Breaking the Cycle

May 17, 2011

close up photo of holding hands in a field

On June 14, 2011, Safe Harbor will host a one-day training entitled “Breaking the Cycle: Recognizing and Responding to the Signs of Teen Dating Violence.” This training is geared for middle school and high school teachers, guidance counselors, school administrators, youth pastors/leaders, coaches, and other adults who work with teens.  Participants will learn about the dynamics and warning signs of teen dating abuse and how to effectively assist students who are dealing with violence in their relationships (safety planning, cultural competency, etc).

Professional trainers from BreakTheCycle.Org, a national nonprofit organization addressing the issue of teen dating violence, will lead this training. 

Studies show that 1 in 3 teens will experience violence in a relationship, yet two-thirds of them will never report it to anyone. (breakthecycle.org).  Females between the ages of 16-24 are more vulnerable to intimate partner violence than any other age group (US Dept. of Justice), and teen dating violence runs across race, gender, and socio-economic lines (National Center for Victims of Crime). 

Safe Harbor hopes this training will help adults who work with teens to understand the facts and dynamics of dating abuse and how to effectively respond to a teen facing violence in a dating relationship with appropriate resources and referrals.

The training will take place in the Multipurpose Room at Trinity Lutheran Church at 421 N. Main St. in downtown Greenville on Tuesday, June 14 from 8:30am-3:30pm (registration/sign-in/coffee from 8:00-8:30am).  Teachers/educators in Greenville, Anderson, Pickens, and Oconee Counties can receive 5 CEU/professional training hours during this event.  Register online at https://safeharborsc.org/breaking-the-cycle.

I am a survivor of domestic violence.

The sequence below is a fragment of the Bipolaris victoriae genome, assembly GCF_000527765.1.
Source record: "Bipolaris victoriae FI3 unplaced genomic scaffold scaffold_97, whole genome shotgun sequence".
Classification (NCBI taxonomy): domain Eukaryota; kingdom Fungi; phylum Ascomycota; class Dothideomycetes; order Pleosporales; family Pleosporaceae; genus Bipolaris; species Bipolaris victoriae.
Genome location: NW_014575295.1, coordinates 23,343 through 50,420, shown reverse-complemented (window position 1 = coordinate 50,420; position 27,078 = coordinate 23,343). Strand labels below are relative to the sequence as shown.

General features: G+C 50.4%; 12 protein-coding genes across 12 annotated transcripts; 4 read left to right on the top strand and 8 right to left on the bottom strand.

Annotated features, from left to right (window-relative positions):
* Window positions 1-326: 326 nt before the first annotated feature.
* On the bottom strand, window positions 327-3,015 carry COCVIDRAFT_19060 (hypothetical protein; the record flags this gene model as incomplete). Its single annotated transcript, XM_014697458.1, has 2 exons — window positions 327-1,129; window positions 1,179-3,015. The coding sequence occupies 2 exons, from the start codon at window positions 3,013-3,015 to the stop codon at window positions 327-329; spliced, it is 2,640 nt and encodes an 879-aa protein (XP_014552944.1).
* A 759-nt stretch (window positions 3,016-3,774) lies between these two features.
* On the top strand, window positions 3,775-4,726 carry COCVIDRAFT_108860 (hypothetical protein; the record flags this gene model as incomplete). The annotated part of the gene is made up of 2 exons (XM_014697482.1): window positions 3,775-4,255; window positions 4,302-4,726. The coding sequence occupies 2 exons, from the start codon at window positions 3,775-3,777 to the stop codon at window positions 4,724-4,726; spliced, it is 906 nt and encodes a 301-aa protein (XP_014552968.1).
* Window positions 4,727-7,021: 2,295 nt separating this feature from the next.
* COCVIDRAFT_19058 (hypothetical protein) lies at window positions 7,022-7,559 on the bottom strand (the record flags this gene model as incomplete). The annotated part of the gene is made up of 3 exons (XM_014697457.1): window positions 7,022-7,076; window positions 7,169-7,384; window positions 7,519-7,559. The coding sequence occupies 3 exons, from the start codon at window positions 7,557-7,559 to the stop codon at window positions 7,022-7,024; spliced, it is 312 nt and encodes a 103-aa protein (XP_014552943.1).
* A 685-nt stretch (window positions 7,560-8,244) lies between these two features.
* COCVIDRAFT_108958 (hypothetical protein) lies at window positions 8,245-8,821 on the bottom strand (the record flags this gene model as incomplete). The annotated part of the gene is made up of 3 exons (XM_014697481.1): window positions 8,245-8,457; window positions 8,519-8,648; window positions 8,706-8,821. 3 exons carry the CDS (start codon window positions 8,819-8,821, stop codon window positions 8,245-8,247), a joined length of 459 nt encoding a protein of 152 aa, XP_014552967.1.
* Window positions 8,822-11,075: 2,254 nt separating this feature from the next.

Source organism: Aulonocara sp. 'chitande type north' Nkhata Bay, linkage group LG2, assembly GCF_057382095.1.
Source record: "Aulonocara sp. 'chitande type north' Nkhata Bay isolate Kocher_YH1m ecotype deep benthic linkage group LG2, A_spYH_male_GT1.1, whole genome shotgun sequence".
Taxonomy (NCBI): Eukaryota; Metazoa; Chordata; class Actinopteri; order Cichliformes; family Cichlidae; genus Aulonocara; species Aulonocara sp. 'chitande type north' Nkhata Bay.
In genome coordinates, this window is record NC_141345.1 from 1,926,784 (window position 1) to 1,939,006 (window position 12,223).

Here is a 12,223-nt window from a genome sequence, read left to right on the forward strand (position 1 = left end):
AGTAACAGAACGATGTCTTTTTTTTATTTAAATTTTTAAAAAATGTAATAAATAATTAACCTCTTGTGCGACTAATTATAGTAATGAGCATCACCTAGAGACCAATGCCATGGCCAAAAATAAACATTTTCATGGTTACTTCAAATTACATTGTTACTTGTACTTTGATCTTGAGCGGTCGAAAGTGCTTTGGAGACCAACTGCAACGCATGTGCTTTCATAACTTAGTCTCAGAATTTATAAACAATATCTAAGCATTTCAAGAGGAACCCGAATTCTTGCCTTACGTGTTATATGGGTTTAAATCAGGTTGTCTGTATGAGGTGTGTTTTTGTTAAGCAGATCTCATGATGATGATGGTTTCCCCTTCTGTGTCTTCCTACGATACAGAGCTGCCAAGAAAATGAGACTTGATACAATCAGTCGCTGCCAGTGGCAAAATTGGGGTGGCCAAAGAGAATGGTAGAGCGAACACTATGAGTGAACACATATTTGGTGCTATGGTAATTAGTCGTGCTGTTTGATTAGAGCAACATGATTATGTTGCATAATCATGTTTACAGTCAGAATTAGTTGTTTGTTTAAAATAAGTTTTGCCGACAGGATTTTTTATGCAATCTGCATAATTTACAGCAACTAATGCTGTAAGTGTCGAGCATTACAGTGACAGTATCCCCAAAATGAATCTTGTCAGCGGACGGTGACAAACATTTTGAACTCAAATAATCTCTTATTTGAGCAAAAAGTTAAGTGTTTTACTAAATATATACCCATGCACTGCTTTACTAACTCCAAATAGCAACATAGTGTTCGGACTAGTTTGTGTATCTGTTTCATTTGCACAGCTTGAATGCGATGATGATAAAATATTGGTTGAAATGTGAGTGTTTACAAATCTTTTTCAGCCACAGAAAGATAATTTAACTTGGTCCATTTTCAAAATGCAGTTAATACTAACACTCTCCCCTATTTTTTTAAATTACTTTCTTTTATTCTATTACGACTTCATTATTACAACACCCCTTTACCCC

“I didn’t know that I was being abused...

I am a survivor of domestic violence.


“I didn’t know that I was being abused because my definition of abuse looked different. My husband pushed me, but most of my suffering was verbal and psychological. I left my husband to protect our young daughter. Almost immediately I felt the weight of his oppression begin to lift. I could see a difference in my daughter as well. Then he broke into my home and assaulted me in-front of her.

I sought help and was led to Safe Harbor. My daughter and I are in counseling now. I am sorting out the mess that abuse has caused. I am finding my voice and seeking opportunities to grow and better my life as well as my daughter's. She will gauge her self-worth from my own self-worth. I must show her that she deserves the best, by expecting the best for myself.

Many years I suffered in silence. By telling my story and being honest with friends and family, I am taking control of my life again.”

- Beth

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When you give to Safe Harbor, 84 cents of every dollar goes directly to our intervention services and prevention initiatives to break the cycle of domestic violence in the Upstate of South Carolina. 

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We are available to provide domestic violence education and information about Safe Harbor’s services through speaking engagements, trainings, workshops and awareness campaigns.

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